The tax break ‘Three martini lunch’ may fall short for vulnerable dining options

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Congress wants business owners to go to restaurants and claim a full tax deduction for them.

Whether it will be enough to save controversial dining options is a different story, according to financial advisers and tax professionals.

The $ 900 billion proposal, released Monday and weighing 5,593 pages, includes a series of measures to help Americans get through the pandemic.

The measure includes $ 600 adult and child incentive checks, as well as a $ 300 weekly unemployment rate hike.

The legislation also encourages entrepreneurs to help support restaurants by visiting them often.

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Indeed, the bill calls for a “temporary reimbursement of full deductions for business meals,” and it applies to the cost of food or drink provided by a restaurant and paid or incurred in 2021 and 2022.

“As you know, the president is concerned about restaurants, so we’ve restored meal expense deductions for businessmen,” Treasury Secretary Steven Mnuchin said Monday morning on CNBC’s “Squawk on the Street.”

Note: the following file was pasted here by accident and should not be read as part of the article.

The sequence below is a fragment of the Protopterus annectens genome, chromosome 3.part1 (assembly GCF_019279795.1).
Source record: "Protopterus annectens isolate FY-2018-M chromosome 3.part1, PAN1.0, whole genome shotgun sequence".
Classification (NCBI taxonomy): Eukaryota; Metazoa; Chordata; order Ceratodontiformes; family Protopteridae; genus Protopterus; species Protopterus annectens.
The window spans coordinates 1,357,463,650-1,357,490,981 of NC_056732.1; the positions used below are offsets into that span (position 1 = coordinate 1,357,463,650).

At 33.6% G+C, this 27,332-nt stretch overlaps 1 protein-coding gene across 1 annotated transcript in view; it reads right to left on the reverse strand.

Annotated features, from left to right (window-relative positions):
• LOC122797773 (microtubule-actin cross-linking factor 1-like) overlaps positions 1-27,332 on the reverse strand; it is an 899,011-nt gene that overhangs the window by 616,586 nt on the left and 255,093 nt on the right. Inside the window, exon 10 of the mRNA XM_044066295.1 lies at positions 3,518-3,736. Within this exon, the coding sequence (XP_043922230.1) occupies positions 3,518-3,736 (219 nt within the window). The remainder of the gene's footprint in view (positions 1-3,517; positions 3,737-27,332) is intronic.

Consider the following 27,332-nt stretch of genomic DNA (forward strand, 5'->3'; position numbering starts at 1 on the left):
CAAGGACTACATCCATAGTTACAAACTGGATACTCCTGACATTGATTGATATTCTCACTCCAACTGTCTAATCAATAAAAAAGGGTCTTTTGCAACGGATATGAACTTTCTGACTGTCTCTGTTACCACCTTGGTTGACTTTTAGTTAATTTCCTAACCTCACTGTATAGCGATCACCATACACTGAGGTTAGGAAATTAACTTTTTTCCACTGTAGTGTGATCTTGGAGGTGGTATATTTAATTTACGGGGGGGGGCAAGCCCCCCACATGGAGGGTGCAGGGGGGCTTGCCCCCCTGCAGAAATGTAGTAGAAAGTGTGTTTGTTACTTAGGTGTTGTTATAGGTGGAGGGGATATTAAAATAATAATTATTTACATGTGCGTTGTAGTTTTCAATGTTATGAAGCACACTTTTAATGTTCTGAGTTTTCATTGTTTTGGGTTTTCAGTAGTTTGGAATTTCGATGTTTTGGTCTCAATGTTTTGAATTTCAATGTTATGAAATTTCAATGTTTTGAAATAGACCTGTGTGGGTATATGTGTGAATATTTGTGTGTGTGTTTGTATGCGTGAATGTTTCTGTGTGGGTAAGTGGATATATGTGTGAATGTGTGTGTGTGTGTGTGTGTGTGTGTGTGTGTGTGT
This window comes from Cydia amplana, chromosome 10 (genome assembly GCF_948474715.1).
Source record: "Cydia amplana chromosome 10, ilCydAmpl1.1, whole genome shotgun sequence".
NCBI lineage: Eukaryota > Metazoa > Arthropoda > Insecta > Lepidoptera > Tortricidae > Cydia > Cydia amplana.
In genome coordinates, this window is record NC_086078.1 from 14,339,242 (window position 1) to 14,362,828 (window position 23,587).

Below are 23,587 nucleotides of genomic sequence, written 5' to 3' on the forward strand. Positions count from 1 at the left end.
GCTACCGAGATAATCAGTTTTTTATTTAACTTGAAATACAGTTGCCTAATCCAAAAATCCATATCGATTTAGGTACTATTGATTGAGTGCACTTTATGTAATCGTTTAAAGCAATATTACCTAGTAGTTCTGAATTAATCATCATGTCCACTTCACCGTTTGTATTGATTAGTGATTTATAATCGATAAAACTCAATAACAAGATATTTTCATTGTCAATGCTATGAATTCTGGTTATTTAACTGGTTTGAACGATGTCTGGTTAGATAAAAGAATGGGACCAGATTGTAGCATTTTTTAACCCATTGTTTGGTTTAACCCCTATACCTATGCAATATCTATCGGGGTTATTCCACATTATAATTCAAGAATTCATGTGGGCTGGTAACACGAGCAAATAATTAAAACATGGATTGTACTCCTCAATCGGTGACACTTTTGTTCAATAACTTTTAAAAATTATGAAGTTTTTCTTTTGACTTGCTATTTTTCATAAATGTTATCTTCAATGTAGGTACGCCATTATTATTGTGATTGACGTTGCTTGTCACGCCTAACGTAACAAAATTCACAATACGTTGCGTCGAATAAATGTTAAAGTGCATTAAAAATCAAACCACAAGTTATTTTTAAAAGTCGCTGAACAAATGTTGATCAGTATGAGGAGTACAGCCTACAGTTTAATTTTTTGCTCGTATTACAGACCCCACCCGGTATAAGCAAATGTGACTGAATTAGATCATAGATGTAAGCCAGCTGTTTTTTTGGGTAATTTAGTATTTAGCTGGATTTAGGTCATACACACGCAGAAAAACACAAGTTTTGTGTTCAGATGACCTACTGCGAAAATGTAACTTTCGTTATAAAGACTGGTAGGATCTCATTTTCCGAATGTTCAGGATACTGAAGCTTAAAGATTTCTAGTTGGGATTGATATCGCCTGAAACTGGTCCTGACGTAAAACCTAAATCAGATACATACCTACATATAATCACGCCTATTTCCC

Currently there is a 50% deduction that is allowed for meals and snacks at work, as well as meals for customers when business is in progress.

If the size sounds familiar to you, it’s probably because you’ve seen it before. The HEALS Act, an earlier emergency bill from the Senate, called for a temporary 100% deduction on business meals.

That measure was defended by Senator Tim Scott, RS.C., and was known as the Supporting America’s Restaurant Workers Act.

“It’s great for small businesses and restaurants; they really need that shot in the arm,” said Michael Goodman, a certified financial planner and CPA with Wealthstream Advisors in New York.

“Unfortunately, it is not going to help now as it is for 2021 and 2022,” he said. “It won’t do anything for those restaurants that have to go out of business.”

Restaurants that take blows

The proposal came about at a difficult time for the hospitality industry. Restaurants lost 17,400 jobs in November.

Meanwhile, municipalities are locking themselves up due to a resurgence of Covid cases.

That means indoor dining is illegal in New York City, while outdoor seating in Los Angeles County restaurants and breweries is closed to the public.

Tax professionals are also skeptical about whether business owners want to risk eating out – especially at a time when their own finances are already suffering.

“The three-martinis lunch is a great idea in theory, but you assume people have money to spend,” said CFP Dan Herron, CPA and director of Elemental Wealth Advisors in San Luis Obispo, California.

“It’s great for rich people who can blow money through a business, but I know people who are struggling to make ends meet,” he said. “Their priority is not a three-martini lunch.”